Six Things To Know About CECL Right Now


CECL-11-13-18.pngMany banks began the transition to CECL in earnest when the final version was issued in 2016. While banks are in various stages, some are already working through more nuanced aspects of the transition.

Many lessons have been learned from actual CECL implementations, and here are some tips to assist bank directors as they guide management through the transition.

1. The quantitative impact of CECL adoption may be less straightforward than initially expected. Even before the final CECL standard was issued, industry observers tried to predict just how much the allowance would increase upon adoption. In truth, it will be almost impossible to estimate the impact of the transition for an individual institution. The actual impact will depend upon many bank-specific factors, the estimation method, the length of the reasonable supportable forecast, the size of today’s qualitative adjustment, and management’s outlook, to name a few. Additionally, some banks with short-term portfolios have been surprised to discover the CECL estimate may be lower than the current allowance due to a shift from an estimate based on a loss emergence period to one that considers the next contractual maturity date.

2. CECL may result in a requirement to manage model risk for unsuspecting institutions. Similar to reserving practices today, banks are employing a variety of approaches. General trends include the largest institutions employing statistical software to build custom in-house models, while the smallest institutions favor a less complex approach that relies on adjusting historical averages. Many institutions who are not using models are relying on “correlations” to support their adjustments. However, this practice needs to be managed carefully, as per regulatory definition, any method that applies a statistical approach, economic, financial, or mathematical theory to derive a quantitative estimate is considered a “model.” Therefore, using a correlation – regardless of whether it is identified in a spreadsheet, vendor solution, or anywhere else – to quantify the impact of a factor is by definition a model, and subject to model risk management. Institutions taking this approach to CECL should carefully consider the scope of model risk management, and avoid accidentally creating or misusing models.

3. Qualitative adjustments will still be necessary. Regardless of the method used to estimate the impact of forecasted conditions, there will still be a need to apply expert judgment for factors not considered in the quantitative (modeled) estimate. Even the most sophisticated models used by the largest banks will not consider every factor. Further, many banks prefer the flexibility to exercise judgment in their reserving process. While it’s not yet clear which factors the industry will use or how to quantify the lifetime impact, as it relates to regulatory and auditor oversight, the level of scrutiny around qualitative adjustments will not decrease from existing practice. Again, accidentally creating models is particularly important given the scrutiny on management judgment and the overall impetus to quantify it.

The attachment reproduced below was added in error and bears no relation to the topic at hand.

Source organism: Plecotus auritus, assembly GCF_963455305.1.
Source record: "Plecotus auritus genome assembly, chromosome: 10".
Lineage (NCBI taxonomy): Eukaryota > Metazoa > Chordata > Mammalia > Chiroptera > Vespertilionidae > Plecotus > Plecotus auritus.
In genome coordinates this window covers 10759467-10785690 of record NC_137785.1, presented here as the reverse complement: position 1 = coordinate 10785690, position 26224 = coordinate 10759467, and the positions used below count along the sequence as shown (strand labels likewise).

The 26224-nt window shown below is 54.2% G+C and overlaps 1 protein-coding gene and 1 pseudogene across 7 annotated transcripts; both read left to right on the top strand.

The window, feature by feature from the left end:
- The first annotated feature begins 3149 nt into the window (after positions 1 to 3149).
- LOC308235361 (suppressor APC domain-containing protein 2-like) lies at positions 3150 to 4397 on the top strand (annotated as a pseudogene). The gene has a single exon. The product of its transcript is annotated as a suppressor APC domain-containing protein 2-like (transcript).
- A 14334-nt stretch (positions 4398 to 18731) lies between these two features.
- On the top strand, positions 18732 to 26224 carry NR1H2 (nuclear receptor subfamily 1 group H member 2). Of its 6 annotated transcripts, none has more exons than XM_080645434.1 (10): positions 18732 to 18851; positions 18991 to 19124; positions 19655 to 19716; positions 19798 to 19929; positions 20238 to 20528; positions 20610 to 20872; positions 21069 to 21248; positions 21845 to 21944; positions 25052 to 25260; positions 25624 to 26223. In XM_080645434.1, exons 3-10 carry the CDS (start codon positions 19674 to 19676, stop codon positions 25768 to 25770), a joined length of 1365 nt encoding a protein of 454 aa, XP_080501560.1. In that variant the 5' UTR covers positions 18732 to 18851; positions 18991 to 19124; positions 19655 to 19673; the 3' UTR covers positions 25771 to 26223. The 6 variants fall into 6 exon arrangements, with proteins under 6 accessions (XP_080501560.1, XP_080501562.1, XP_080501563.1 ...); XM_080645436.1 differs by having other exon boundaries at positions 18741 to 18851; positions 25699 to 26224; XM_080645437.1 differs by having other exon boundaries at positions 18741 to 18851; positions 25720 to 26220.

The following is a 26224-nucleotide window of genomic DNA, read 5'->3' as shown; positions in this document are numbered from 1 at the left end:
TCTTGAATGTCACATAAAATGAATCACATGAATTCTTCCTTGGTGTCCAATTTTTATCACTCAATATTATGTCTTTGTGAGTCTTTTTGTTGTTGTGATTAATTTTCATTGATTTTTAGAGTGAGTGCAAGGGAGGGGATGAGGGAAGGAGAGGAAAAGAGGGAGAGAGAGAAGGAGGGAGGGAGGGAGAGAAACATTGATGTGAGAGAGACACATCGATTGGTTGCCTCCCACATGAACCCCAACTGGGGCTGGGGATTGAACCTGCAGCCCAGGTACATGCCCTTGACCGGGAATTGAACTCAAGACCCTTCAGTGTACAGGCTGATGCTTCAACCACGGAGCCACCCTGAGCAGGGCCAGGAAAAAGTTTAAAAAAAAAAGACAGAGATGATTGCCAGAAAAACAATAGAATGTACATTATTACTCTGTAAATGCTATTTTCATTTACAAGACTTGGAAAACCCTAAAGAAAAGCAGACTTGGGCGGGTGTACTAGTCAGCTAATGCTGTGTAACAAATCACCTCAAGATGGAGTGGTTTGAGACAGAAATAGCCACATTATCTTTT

4. Think beyond compliance. One of the overarching goals of CECL is to better align credit loss measurement with underwriting and risk management practices. The transition to CECL presents banks with an opportunity to have unprecedented insight into the credit portfolio. For example, a comparison between the CECL estimate and the interest margin can provide insight into underwriting practices. But this can only happen if banks take a holistic approach to the transition and make the necessary investment in systems and reporting.

5. Reporting and analytics will be more important than ever. Bank directors will be responsible for answering shareholder questions related to the CECL reserve, which will be sensitive to changes in forecasted conditions. As a key constituent of the disclosures and internal management reports, bank directors have a responsibility to ensure a proper reporting framework is in place – one that integrates the data inputs and quantifies the change in expected credit losses at the instrument level. Attribution reports, for example, will be especially helpful in explaining why the allowance changed because they isolate and quantify the impact of individual variables affecting the reserve.

6. Be prepared for an iterative process, even after adoption. Translating the conceptual to operational can reveal unintended consequences and further questions. The industry has continued to work through implementation concerns since the final version was issued in 2016, including several meetings of the CECL Transition Resource Group. Industry best practices will evolve well after initial adoption.

A Practical Guide for CECL Implementation


CECL-1-12-18.pngBy now, most community bankers are familiar with the Current Expected Credit Loss standard (CECL), which was issued by the Financial Accounting Standards Board in June of 2016 as a new standard for the recognition and measurement of credit losses for loans and debt securities. However, your bank may be struggling with applying its theoretical concepts. We’ve put together a few simple steps to help you start your implementation process.